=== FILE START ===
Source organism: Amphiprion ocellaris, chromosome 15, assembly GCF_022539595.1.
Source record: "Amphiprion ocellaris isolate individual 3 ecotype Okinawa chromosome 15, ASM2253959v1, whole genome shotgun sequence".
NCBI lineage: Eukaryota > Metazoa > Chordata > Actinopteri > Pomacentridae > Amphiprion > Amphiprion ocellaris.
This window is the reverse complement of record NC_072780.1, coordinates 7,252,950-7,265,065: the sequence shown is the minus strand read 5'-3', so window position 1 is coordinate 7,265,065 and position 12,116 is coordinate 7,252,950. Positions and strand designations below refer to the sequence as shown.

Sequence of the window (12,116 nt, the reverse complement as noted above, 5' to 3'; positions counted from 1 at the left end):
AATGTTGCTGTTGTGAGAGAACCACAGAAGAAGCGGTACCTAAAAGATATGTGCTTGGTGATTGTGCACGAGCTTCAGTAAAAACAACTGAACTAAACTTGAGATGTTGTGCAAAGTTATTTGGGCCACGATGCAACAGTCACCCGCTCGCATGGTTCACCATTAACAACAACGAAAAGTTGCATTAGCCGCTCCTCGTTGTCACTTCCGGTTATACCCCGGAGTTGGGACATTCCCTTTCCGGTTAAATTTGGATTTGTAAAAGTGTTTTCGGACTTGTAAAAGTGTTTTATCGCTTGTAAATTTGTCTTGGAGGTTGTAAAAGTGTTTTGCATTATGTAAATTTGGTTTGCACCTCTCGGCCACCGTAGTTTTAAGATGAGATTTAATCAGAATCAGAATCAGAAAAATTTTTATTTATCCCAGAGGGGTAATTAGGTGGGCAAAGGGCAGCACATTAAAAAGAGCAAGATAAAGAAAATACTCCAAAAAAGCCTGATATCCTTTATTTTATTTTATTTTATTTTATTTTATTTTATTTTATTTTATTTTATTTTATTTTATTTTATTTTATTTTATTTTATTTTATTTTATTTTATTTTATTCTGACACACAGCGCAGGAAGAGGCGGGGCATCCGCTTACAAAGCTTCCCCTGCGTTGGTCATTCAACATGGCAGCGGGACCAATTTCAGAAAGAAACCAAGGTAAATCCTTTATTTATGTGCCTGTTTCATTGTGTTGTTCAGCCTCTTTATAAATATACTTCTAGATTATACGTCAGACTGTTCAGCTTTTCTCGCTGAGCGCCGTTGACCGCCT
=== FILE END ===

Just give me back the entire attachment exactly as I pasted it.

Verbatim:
Source organism: Amphiprion ocellaris, chromosome 15, assembly GCF_022539595.1.
Source record: "Amphiprion ocellaris isolate individual 3 ecotype Okinawa chromosome 15, ASM2253959v1, whole genome shotgun sequence".
NCBI lineage: Eukaryota > Metazoa > Chordata > Actinopteri > Pomacentridae > Amphiprion > Amphiprion ocellaris.
This window is the reverse complement of record NC_072780.1, coordinates 7,252,950-7,265,065: the sequence shown is the minus strand read 5'-3', so window position 1 is coordinate 7,265,065 and position 12,116 is coordinate 7,252,950. Positions and strand designations below refer to the sequence as shown.

Sequence of the window (12,116 nt, the reverse complement as noted above, 5' to 3'; positions counted from 1 at the left end):
AATGTTGCTGTTGTGAGAGAACCACAGAAGAAGCGGTACCTAAAAGATATGTGCTTGGTGATTGTGCACGAGCTTCAGTAAAAACAACTGAACTAAACTTGAGATGTTGTGCAAAGTTATTTGGGCCACGATGCAACAGTCACCCGCTCGCATGGTTCACCATTAACAACAACGAAAAGTTGCATTAGCCGCTCCTCGTTGTCACTTCCGGTTATACCCCGGAGTTGGGACATTCCCTTTCCGGTTAAATTTGGATTTGTAAAAGTGTTTTCGGACTTGTAAAAGTGTTTTATCGCTTGTAAATTTGTCTTGGAGGTTGTAAAAGTGTTTTGCATTATGTAAATTTGGTTTGCACCTCTCGGCCACCGTAGTTTTAAGATGAGATTTAATCAGAATCAGAATCAGAAAAATTTTTATTTATCCCAGAGGGGTAATTAGGTGGGCAAAGGGCAGCACATTAAAAAGAGCAAGATAAAGAAAATACTCCAAAAAAGCCTGATATCCTTTATTTTATTTTATTTTATTTTATTTTATTTTATTTTATTTTATTTTATTTTATTTTATTTTATTTTATTTTATTTTATTTTATTTTATTTTATTTTATTCTGACACACAGCGCAGGAAGAGGCGGGGCATCCGCTTACAAAGCTTCCCCTGCGTTGGTCATTCAACATGGCAGCGGGACCAATTTCAGAAAGAAACCAAGGTAAATCCTTTATTTATGTGCCTGTTTCATTGTGTTGTTCAGCCTCTTTATAAATATACTTCTAGATTATACGTCAGACTGTTCAGCTTTTCTCGCTGAGCGCCGTTGACCGCCT